A Thousand Years of Nonlinear History
By Manuel De Landa
The title alludes to what makes this book so interesting: its atypical treatment of history. In this book, a sort of blend of history and philosophy, De Landa “traces the concrete movements and interplays of matter and energy” across three domains: economics, biology, and linguistics.
He traces the histories of tangible things in these domains, and how they interact with humans and societies throughout the last millennium. Subjects include such things as phase transitions, self-organization, and emergent “transactions”.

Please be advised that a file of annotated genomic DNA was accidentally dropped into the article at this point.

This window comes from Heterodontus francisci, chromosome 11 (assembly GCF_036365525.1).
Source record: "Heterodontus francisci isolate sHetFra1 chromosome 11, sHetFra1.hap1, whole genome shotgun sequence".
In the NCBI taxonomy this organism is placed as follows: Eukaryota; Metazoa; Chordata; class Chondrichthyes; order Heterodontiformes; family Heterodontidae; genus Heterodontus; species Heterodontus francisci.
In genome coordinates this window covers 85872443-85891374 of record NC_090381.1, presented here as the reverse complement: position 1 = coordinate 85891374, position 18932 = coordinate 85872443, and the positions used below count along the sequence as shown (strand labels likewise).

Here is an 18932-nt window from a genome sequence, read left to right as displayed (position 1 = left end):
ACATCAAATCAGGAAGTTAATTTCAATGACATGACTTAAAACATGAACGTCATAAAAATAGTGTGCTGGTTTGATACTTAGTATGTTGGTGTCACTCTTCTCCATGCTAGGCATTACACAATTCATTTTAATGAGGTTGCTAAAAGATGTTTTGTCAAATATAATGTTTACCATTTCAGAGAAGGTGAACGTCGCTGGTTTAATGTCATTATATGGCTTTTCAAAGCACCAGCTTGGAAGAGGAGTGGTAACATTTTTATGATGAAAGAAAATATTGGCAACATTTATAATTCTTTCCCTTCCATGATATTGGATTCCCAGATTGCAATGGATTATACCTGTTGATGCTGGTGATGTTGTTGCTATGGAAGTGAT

I like the format of each chapter, from a purely typographical perspective: one page of large text, two pages of medium-sized text, and the rest of the chapter in a smaller body face.
This all creates a multidimensionally-conscious “materialist history” that reflects complex interactions along many vectors. Coming back to the three lenses, geological, biological, and linguistic: these are distinct types of energies, different manifestations of material reality. They touch our lives daily in ways countless but mostly unseen.
I like the idea of a book that outlines, articulates, and otherwise de-obfuscates some of these hidden dynamics.